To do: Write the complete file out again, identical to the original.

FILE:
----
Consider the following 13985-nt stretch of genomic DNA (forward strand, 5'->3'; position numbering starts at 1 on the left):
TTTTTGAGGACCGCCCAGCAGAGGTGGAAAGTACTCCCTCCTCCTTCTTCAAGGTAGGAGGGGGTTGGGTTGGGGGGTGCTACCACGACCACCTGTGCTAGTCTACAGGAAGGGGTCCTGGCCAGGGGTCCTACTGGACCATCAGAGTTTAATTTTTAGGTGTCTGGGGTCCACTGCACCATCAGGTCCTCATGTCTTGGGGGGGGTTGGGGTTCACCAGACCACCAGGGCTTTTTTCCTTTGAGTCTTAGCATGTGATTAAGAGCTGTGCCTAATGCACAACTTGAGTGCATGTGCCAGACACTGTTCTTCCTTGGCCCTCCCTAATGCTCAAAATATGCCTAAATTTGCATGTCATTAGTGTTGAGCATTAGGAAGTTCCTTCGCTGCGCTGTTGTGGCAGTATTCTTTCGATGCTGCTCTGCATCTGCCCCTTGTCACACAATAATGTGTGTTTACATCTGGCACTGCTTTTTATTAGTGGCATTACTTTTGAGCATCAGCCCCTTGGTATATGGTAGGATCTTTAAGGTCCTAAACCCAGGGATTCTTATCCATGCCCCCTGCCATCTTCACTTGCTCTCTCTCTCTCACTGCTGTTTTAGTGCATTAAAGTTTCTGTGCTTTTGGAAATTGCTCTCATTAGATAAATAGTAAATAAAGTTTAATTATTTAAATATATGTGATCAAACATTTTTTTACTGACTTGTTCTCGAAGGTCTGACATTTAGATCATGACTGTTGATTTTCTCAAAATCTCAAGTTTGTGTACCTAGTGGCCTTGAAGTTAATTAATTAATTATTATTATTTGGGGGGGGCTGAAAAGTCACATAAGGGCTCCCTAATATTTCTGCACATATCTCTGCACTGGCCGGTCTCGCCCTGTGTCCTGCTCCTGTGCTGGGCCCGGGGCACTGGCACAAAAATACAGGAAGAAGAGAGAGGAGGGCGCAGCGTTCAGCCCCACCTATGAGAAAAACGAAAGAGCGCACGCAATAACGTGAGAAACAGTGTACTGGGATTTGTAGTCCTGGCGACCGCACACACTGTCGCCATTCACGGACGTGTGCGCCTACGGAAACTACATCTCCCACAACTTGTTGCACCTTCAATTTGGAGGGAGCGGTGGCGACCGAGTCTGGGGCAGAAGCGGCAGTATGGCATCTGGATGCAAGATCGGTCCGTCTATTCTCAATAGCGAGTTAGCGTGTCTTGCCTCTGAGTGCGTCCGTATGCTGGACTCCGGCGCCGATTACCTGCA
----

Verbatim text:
Consider the following 13985-nt stretch of genomic DNA (forward strand, 5'->3'; position numbering starts at 1 on the left):
TTTTTGAGGACCGCCCAGCAGAGGTGGAAAGTACTCCCTCCTCCTTCTTCAAGGTAGGAGGGGGTTGGGTTGGGGGGTGCTACCACGACCACCTGTGCTAGTCTACAGGAAGGGGTCCTGGCCAGGGGTCCTACTGGACCATCAGAGTTTAATTTTTAGGTGTCTGGGGTCCACTGCACCATCAGGTCCTCATGTCTTGGGGGGGGTTGGGGTTCACCAGACCACCAGGGCTTTTTTCCTTTGAGTCTTAGCATGTGATTAAGAGCTGTGCCTAATGCACAACTTGAGTGCATGTGCCAGACACTGTTCTTCCTTGGCCCTCCCTAATGCTCAAAATATGCCTAAATTTGCATGTCATTAGTGTTGAGCATTAGGAAGTTCCTTCGCTGCGCTGTTGTGGCAGTATTCTTTCGATGCTGCTCTGCATCTGCCCCTTGTCACACAATAATGTGTGTTTACATCTGGCACTGCTTTTTATTAGTGGCATTACTTTTGAGCATCAGCCCCTTGGTATATGGTAGGATCTTTAAGGTCCTAAACCCAGGGATTCTTATCCATGCCCCCTGCCATCTTCACTTGCTCTCTCTCTCTCACTGCTGTTTTAGTGCATTAAAGTTTCTGTGCTTTTGGAAATTGCTCTCATTAGATAAATAGTAAATAAAGTTTAATTATTTAAATATATGTGATCAAACATTTTTTTACTGACTTGTTCTCGAAGGTCTGACATTTAGATCATGACTGTTGATTTTCTCAAAATCTCAAGTTTGTGTACCTAGTGGCCTTGAAGTTAATTAATTAATTATTATTATTTGGGGGGGGCTGAAAAGTCACATAAGGGCTCCCTAATATTTCTGCACATATCTCTGCACTGGCCGGTCTCGCCCTGTGTCCTGCTCCTGTGCTGGGCCCGGGGCACTGGCACAAAAATACAGGAAGAAGAGAGAGGAGGGCGCAGCGTTCAGCCCCACCTATGAGAAAAACGAAAGAGCGCACGCAATAACGTGAGAAACAGTGTACTGGGATTTGTAGTCCTGGCGACCGCACACACTGTCGCCATTCACGGACGTGTGCGCCTACGGAAACTACATCTCCCACAACTTGTTGCACCTTCAATTTGGAGGGAGCGGTGGCGACCGAGTCTGGGGCAGAAGCGGCAGTATGGCATCTGGATGCAAGATCGGTCCGTCTATTCTCAATAGCGAGTTAGCGTGTCTTGCCTCTGAGTGCGTCCGTATGCTGGACTCCGGCGCCGATTACCTGCA